Environmental modeling for human Brucellosis is uncommon because Brucellosis is not as climate-sensitive as some infectious diseases, such as malaria [57,58] and dengue fever [45,59] among other diseases. However, varying environmental conditions can result in a lack of water or grass in the pasturing areas, which increases disease susceptibility in animals with low resistance. Altitude especially can play an important role in the types of vegetation that can grow in certain areas, precipitation levels, temperature ranges, and other environmental conditions important to the survival and transmission of Brucella. Consequently, altitude was the most influential abiotic variable within the ENM. Additionally, Brucellosis is capable of being transmitted by fomites. The Brucella organism can survive for several months in water, aborted fetuses, manure, hay, contaminated equipment and clothes, and especially in conditions with high humidity, low temperature, and no sunlight [5]. Although the theory is on a micro-level, similar environmental impacts have been revealed by a macro-level study, where lower temperature and less sunshine in winter and spring, and a 1–2 month incubation period have been associated with epidemic peaks from March to August, especially in the month of May [22]. Inhabitants of Inner Mongolia also spend more time working outside during epidemic months than during the harsh winter months, increasing their exposure to Brucellosis infection. In addition to environmental and biological determinants of the organism, different cultural and livestock management practices among communities in the highlands might impact differences in risk factors, but these differences warrant additional epidemiological field work before they can be confirmed.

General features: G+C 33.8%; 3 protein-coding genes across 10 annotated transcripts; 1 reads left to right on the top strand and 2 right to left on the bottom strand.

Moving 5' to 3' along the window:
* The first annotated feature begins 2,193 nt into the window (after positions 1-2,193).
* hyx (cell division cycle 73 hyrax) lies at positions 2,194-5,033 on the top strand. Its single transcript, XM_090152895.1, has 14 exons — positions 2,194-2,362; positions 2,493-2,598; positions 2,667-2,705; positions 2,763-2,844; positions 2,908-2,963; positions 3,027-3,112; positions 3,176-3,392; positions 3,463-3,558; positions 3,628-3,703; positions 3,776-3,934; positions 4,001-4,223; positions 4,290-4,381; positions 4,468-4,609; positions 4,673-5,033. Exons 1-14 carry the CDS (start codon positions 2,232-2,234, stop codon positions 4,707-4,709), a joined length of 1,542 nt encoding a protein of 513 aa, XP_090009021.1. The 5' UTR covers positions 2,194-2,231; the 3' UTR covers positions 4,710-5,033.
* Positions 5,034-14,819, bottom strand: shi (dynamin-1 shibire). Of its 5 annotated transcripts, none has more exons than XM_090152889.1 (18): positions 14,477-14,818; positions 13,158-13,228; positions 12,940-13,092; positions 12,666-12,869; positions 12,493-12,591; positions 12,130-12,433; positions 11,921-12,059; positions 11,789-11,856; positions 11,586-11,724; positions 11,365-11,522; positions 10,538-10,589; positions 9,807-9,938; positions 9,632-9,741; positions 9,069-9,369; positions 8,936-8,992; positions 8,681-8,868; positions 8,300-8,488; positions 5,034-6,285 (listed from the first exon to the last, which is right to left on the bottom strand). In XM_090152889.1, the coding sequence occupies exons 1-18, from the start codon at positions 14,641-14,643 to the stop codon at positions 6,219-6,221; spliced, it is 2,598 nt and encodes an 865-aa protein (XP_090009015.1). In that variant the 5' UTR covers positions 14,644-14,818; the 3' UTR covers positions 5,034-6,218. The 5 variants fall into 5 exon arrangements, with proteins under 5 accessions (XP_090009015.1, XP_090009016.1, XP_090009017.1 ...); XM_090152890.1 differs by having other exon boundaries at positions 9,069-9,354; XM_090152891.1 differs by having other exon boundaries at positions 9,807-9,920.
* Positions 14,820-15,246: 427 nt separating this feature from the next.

After Inner Mongolia, the five provinces with the most human Brucellosis cases reported during 2005–2010 (Shannxi, Heilongjiang, Hebei, Jilin and Shanxi) all share a border with Inner Mongolia, which was also detected as the primary cluster of incidence rates [55] and accounted for most major occurrences of human Brucellosis cases in China [19]. Therefore, the ENM prediction was extended outside of Inner Mongolia to all bordering counties. Some human cases were previously reported in non-epidemic parts of China, such as Guangdong and Fujian provinces in southeastern China, which might be attributed to increased transportation of un-quarantined and unvaccinated animals and travelling of people from epidemic areas [11,18,22]. It is recommended to examine travel history as part of a more inclusive epidemiological investigation in non-endemic regions.

A major limitation of the study pertains to the quality of disease data that were available (as is the case with most ENM and SDM research [47-51]) because the true occurrence locations were not available. Brucellosis is not a contagious disease among humans, so predicting the high risk areas of human Brucellosis requires knowledge of the locations where people are most likely infected. The dasymetric procedure provided a much more certain location-to-environment relationship for modeling purposes and was superior to the alternative use of average environmental conditions at the county or municipal levels. According to the study of the occupation of patients during the 1991–2005 period in Inner Mongolia, peasants and herders consisted of 79.36% of all cases [25]. This provided further evidence in selecting appropriate locations for human Brucellosis. Other limitations include the inability to consider the differences in the accessibility to health facilities and diagnostic services between the counties reporting larger and smaller numbers of human cases.